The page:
Towards Quieter Seas


Scientists from the U.S. National Oceanographic and Atmospheric Administration for more than a dozen years have been studying something that we humans normally don’t sense: increasing underwater noise and its effect on marine mammals and other sea life.

One of NOAA’s findings is that underwater sound has been doubling every 10 years. Most of this sound is man-made, from the ever-expanding fleet of ships that ride our oceans. Researchers believe that intrusive sound is harming sea life. Whales in particular, are greatly affected by increasing undersea sounds, as they depend on hearing to find food and each other.

In response, the International Maritime Organization, part of the United Nations, has been deliberating on draft guidelines for the reduction of underwater noise from commercial ships.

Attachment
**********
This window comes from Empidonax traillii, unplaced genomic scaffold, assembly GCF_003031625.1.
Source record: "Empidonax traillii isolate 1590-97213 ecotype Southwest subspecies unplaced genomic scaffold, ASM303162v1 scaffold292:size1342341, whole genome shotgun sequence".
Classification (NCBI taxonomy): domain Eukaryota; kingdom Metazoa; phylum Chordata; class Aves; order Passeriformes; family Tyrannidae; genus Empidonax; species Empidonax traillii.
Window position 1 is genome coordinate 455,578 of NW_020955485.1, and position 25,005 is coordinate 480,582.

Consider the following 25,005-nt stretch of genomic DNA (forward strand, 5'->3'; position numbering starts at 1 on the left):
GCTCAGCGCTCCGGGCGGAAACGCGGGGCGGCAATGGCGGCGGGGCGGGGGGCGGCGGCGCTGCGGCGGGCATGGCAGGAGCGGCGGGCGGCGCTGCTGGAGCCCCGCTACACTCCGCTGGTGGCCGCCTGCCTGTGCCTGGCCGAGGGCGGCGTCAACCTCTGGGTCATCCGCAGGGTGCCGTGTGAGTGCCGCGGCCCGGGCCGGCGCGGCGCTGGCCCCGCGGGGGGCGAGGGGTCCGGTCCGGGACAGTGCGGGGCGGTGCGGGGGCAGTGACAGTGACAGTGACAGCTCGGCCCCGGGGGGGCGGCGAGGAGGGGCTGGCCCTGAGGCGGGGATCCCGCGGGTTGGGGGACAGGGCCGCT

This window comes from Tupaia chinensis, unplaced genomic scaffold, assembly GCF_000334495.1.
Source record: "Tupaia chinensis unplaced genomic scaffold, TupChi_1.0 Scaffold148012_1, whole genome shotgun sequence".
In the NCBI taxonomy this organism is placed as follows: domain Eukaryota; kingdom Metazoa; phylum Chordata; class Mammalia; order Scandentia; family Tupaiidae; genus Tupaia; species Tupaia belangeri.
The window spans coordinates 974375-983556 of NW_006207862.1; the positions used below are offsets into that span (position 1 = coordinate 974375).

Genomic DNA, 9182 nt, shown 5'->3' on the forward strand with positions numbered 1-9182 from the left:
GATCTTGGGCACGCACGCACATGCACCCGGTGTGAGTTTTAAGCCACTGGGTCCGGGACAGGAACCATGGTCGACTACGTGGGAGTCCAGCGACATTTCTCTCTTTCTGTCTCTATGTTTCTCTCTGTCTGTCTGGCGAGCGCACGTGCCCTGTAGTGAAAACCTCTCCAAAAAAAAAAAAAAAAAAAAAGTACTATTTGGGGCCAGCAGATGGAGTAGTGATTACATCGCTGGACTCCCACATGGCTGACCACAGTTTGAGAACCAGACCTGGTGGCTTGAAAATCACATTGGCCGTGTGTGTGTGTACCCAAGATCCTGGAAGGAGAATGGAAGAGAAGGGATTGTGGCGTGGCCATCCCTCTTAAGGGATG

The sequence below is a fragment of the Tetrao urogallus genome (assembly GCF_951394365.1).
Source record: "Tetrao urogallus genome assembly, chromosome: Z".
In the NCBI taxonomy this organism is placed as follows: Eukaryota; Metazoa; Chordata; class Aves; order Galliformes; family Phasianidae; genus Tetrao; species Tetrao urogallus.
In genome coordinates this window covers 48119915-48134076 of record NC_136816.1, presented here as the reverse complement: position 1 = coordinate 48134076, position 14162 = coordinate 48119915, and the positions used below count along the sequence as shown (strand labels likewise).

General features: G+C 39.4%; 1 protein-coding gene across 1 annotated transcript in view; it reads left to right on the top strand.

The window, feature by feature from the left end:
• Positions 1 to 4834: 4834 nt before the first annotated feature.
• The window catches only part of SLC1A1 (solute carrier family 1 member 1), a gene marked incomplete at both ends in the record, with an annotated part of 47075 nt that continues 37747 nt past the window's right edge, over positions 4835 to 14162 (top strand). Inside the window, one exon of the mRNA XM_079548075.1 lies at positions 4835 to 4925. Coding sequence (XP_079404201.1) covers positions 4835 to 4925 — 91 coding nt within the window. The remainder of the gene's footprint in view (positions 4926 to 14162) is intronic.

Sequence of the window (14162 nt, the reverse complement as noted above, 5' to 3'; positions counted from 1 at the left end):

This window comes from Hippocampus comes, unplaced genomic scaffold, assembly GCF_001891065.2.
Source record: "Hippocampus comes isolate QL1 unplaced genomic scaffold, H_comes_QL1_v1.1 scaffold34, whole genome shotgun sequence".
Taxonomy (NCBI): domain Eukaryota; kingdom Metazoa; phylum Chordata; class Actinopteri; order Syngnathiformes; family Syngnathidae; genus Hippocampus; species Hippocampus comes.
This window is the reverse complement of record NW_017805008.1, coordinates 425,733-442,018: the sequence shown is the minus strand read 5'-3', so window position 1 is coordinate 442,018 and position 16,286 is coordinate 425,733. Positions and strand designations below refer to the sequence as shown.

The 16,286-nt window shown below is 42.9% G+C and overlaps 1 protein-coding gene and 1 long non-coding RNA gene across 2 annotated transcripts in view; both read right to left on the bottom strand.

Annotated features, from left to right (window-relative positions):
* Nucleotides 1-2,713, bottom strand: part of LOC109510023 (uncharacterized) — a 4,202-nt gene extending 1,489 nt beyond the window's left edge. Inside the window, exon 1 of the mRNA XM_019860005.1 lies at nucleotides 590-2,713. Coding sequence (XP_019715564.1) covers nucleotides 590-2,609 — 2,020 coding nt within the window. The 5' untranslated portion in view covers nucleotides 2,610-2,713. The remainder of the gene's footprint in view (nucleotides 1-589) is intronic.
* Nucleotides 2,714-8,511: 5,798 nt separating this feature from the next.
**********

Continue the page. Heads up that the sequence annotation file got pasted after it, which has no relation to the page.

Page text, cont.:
Technologies for quiet ships have been in use for military vessels, especially submarines, since World War II. The submarine, after all, has been called “the original stealth fighter” in a defense contractor’s advertisement.

Designers of commercial ships began paying attention to noise about 20 years ago, with the design of quiet marine research vessels. The quieter the vessel, the less likely it is to disturb the populations of creatures that it is trying to study. This led the marine science community to push engineers, naval architects, and noise-control engineers to build quiet vessels for their work.

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June 2013

by Michael Bahtiarian